Documents obtained under Freedom of Information (FOI) confirm that the Office of the Prime Minister had direct communications with a notorious anti-Muslim campaigner, linked to far-right extremists in the US and Europe.
Some of the members of this far-right network have been banned by the Home Office due to their inflammatory views about Muslims. The revelations will raise questions about David Cameron’s record as Prime Minister, especially given his outspoken criticisms of London’s Mayor Sadiq Khan for being associated with “extremists.”
The series of FOIA requests was made by journalist Secunder Kermani over several months, and passed exclusively to The Canary.
As a result of the requests, No. 10 Downing Street confirmed that the Office of the Prime Minister had engaged in written correspondence with Ayaan Hirsi Ali in 2015, but declined to release the correspondence on the grounds that it consists of “personal information” and is therefore “exempt from disclosure.”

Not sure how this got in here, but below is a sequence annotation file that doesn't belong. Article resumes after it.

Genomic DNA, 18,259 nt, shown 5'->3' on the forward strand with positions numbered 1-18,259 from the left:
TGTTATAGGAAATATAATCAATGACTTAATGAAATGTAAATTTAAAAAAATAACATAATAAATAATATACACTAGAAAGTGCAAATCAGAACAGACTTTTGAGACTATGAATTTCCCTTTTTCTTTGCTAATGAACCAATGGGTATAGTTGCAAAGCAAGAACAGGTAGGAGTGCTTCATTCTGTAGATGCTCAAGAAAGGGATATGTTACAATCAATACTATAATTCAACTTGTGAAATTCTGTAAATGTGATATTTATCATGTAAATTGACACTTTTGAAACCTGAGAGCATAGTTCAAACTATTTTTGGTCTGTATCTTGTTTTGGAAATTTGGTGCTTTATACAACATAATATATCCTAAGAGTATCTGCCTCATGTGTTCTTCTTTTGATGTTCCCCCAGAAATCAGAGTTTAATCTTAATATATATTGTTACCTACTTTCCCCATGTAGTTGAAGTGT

Prime Minister’s advisor, advised by extremist
Ayaan Hirsi Ali is a former Dutch MP and Somali-born author who has risen to notoriety due to her dramatic personal story of fleeing civil war and Muslim honor-based violence in Somalia, leading to her opposition to Islam.
As American journalist Max Blumenthal showed, however, her personal story was largely fabricated. “Yeah, I made up the whole thing,” Hirsi Ali told Dutch TV in 2006, leading to a scandal that ultimately destroyed her political career.
Hirsi Ali was identified as a major voice in a far-right extremist network of self-styled ‘counter-jihadists’ by Nick Lowles, in a major 2015 report by leading British anti-racism charity, Hope Not Hate. Lowles is a ministerially-appointed UK government advisor who sits on the UK government’s cross-departmental working group on anti-Muslim hatred.
According to Lowles’ report, Hirsi Ali has worked closely with another Dutch MP, Geert Wilders – leader of the Freedom Party (PVV). Wilders, who has called for Muslims and ethnic Moroccans to be depopulated from the Netherlands and Europe, is directly affiliated with neo-Nazi parties in the European Parliament.
While Hirsi Ali has never been banned from the UK, she is championed by Robert Spencer and Pamela Geller, leading American figures in the anti-Muslim ‘counter-jihad’ movement, who were banned from entering the UK by Theresa May due to racist and extremist bigotry.
Refusal to disclose